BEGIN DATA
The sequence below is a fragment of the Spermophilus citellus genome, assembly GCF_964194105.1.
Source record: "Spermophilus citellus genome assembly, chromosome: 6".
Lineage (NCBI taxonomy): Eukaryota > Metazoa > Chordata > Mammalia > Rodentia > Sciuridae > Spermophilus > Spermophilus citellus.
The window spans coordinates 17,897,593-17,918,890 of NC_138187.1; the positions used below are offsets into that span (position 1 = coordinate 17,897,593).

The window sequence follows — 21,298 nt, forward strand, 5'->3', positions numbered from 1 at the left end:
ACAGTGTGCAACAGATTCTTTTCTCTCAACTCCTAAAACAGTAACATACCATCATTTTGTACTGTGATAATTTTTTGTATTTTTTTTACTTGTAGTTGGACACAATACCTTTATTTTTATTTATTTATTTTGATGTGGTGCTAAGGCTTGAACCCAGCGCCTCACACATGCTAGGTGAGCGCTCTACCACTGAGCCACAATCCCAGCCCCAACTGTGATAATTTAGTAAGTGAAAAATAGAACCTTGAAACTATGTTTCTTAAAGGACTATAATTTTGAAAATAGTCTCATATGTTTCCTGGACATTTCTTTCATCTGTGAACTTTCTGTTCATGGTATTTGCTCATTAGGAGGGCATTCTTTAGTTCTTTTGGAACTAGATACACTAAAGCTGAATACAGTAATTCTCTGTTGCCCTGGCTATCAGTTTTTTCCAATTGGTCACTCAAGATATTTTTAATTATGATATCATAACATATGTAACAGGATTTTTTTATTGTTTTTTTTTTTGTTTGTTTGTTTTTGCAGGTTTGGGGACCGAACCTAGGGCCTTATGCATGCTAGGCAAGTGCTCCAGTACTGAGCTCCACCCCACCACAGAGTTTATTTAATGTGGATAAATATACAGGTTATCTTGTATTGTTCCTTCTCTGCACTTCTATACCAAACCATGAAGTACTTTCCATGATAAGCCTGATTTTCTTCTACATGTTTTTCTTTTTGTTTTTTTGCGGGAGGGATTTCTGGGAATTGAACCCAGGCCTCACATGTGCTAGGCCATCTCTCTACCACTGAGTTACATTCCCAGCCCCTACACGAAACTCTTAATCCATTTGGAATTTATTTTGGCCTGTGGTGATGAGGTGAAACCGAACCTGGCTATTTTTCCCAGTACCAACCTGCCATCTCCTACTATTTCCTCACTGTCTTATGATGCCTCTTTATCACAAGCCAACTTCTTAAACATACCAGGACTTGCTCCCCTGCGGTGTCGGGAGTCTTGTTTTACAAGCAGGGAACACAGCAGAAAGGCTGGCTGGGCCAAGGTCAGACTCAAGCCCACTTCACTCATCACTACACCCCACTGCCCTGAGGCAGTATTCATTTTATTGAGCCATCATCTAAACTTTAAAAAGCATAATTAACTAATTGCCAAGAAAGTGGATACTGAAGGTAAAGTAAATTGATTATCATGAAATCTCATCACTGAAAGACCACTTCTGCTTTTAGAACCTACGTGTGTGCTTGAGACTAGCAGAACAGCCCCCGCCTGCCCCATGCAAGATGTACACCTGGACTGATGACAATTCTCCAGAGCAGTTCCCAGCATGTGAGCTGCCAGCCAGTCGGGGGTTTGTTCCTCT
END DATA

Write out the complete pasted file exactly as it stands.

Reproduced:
The sequence below is a fragment of the Spermophilus citellus genome, assembly GCF_964194105.1.
Source record: "Spermophilus citellus genome assembly, chromosome: 6".
Lineage (NCBI taxonomy): Eukaryota > Metazoa > Chordata > Mammalia > Rodentia > Sciuridae > Spermophilus > Spermophilus citellus.
The window spans coordinates 17,897,593-17,918,890 of NC_138187.1; the positions used below are offsets into that span (position 1 = coordinate 17,897,593).

The window sequence follows — 21,298 nt, forward strand, 5'->3', positions numbered from 1 at the left end:
ACAGTGTGCAACAGATTCTTTTCTCTCAACTCCTAAAACAGTAACATACCATCATTTTGTACTGTGATAATTTTTTGTATTTTTTTTACTTGTAGTTGGACACAATACCTTTATTTTTATTTATTTATTTTGATGTGGTGCTAAGGCTTGAACCCAGCGCCTCACACATGCTAGGTGAGCGCTCTACCACTGAGCCACAATCCCAGCCCCAACTGTGATAATTTAGTAAGTGAAAAATAGAACCTTGAAACTATGTTTCTTAAAGGACTATAATTTTGAAAATAGTCTCATATGTTTCCTGGACATTTCTTTCATCTGTGAACTTTCTGTTCATGGTATTTGCTCATTAGGAGGGCATTCTTTAGTTCTTTTGGAACTAGATACACTAAAGCTGAATACAGTAATTCTCTGTTGCCCTGGCTATCAGTTTTTTCCAATTGGTCACTCAAGATATTTTTAATTATGATATCATAACATATGTAACAGGATTTTTTTATTGTTTTTTTTTTTGTTTGTTTGTTTTTGCAGGTTTGGGGACCGAACCTAGGGCCTTATGCATGCTAGGCAAGTGCTCCAGTACTGAGCTCCACCCCACCACAGAGTTTATTTAATGTGGATAAATATACAGGTTATCTTGTATTGTTCCTTCTCTGCACTTCTATACCAAACCATGAAGTACTTTCCATGATAAGCCTGATTTTCTTCTACATGTTTTTCTTTTTGTTTTTTTGCGGGAGGGATTTCTGGGAATTGAACCCAGGCCTCACATGTGCTAGGCCATCTCTCTACCACTGAGTTACATTCCCAGCCCCTACACGAAACTCTTAATCCATTTGGAATTTATTTTGGCCTGTGGTGATGAGGTGAAACCGAACCTGGCTATTTTTCCCAGTACCAACCTGCCATCTCCTACTATTTCCTCACTGTCTTATGATGCCTCTTTATCACAAGCCAACTTCTTAAACATACCAGGACTTGCTCCCCTGCGGTGTCGGGAGTCTTGTTTTACAAGCAGGGAACACAGCAGAAAGGCTGGCTGGGCCAAGGTCAGACTCAAGCCCACTTCACTCATCACTACACCCCACTGCCCTGAGGCAGTATTCATTTTATTGAGCCATCATCTAAACTTTAAAAAGCATAATTAACTAATTGCCAAGAAAGTGGATACTGAAGGTAAAGTAAATTGATTATCATGAAATCTCATCACTGAAAGACCACTTCTGCTTTTAGAACCTACGTGTGTGCTTGAGACTAGCAGAACAGCCCCCGCCTGCCCCATGCAAGATGTACACCTGGACTGATGACAATTCTCCAGAGCAGTTCCCAGCATGTGAGCTGCCAGCCAGTCGGGGGTTTGTTCCTCT